Educational initiatives and professional development must provide multiple entry points for our educators, and provide the appropriate level of challenge at each level. In his book “Flow: The Psychology of Optimal Experience”, Mihaly Csikszentmihalyi (pronounced “mee-hi, cheek-sent-me-hi” if you’re curious) talks about the importance of “flow” when we are considering whether the activities we design allow participants to get into “the zone”. However, we must not only acknowledge the challenge level of the activity, we have to ensure a certain skill level of our educators so we help them move from a state of anxiety or boredom to a place where they are optimally engaged.
With something like classroom observation, we might create multiple entry points for our educators like this:
- Level 1: examining sample classroom tasks to develop common, specific and non-judgmental language to describe the learning that takes place as a result of those tasks
- Level 2: examining our own classroom tasks to develop common, specific and non-judgmental language to describe the learning that takes place as a result of our tasks
- Level 3: video observation of sample classes to develop common, specific and non-judgmental language to describe the learning that takes place as a result of the tasks and activities in the lessons we see
- Level 4: individual video observation of our own class to describe and reflect upon our own practices using specific and non-judgmental language to describe the learning that takes place as a result of our tasks and activities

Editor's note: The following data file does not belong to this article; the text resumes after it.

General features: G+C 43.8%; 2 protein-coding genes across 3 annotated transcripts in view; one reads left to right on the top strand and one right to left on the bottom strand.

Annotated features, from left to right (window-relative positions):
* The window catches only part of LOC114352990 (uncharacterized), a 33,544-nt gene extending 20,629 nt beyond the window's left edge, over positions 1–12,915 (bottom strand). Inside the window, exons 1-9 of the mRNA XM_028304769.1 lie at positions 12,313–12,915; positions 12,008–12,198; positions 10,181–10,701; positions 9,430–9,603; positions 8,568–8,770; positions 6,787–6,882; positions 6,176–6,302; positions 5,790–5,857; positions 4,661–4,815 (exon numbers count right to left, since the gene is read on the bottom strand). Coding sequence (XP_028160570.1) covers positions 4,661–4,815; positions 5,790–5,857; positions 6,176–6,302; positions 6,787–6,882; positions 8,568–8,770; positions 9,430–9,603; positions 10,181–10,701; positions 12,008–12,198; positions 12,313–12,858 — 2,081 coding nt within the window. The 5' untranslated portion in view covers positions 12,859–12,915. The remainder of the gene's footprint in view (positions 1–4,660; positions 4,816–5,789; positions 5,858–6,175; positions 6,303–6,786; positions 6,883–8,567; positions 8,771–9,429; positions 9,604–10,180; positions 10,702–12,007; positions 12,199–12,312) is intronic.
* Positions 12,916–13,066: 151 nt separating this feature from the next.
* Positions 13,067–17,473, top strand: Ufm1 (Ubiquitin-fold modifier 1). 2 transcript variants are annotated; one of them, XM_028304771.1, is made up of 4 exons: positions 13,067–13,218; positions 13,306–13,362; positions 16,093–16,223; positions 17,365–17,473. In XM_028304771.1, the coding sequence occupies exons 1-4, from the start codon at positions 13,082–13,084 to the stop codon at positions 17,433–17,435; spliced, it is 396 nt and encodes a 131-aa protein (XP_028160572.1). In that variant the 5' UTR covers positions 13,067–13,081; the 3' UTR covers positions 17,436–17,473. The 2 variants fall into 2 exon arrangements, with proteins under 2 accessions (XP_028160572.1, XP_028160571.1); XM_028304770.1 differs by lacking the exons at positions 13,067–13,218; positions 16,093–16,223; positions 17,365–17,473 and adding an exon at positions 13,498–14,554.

- Level 5: small group/department video observation of our own classes to describe and reflect upon our own practices using specific and non-judgmental language to describe the learning that takes place as a result of our tasks and activities
- Level 6: external colleague/group live observations using specific and non-judgmental language to describe the learning that takes place as a result of our tasks and activities across our school
Whether it is peer observation, formative assessment, collaboration, or any other approach or initiative, it needs to meet people where they are at and engage them to move forward.
EMBEDDED…in what we do, in our context
In what we do.
With the people that we have.
With the money that we have.
With the time that we have.
Education conferences and workshops can have tremendous value, as can visits to other schools, jurisdictions and countries: having scholars and practitioners synthesize their research and experiences can save us huge amounts of time and effort. There is no doubt that it is difficult to see what others are doing when we are in the ‘trenches’ of everyday school business! It is important for us to ‘get to the hilltops’ to see what is possible for us from a different perspective: to understand new ideas, to be inspired, and to get outside of ourselves and our own learning situations. However, before we leave our own schools and districts, we not only need to have a very clear vision of our own context, we need to imagine how we can re-combine the people and talents that exist in OUR contexts and in OUR classrooms given the information that we are learning about.
As much as there is no more time, and there will never be more money, we DO have the time and the money that we currently spend on things that do not crack the C.O.D.E. of teacher learning. We just have to find them, name them, and file them in the appropriate place.
So, as each of us comes off of a refreshing and recharging summer filled with excitement and ideas about how we can impact student and educator learning, we need to ask ourselves one question before we jump at the next promising practice or idea that comes our way:
“Does this crack the C.O.D.E of teacher learning?”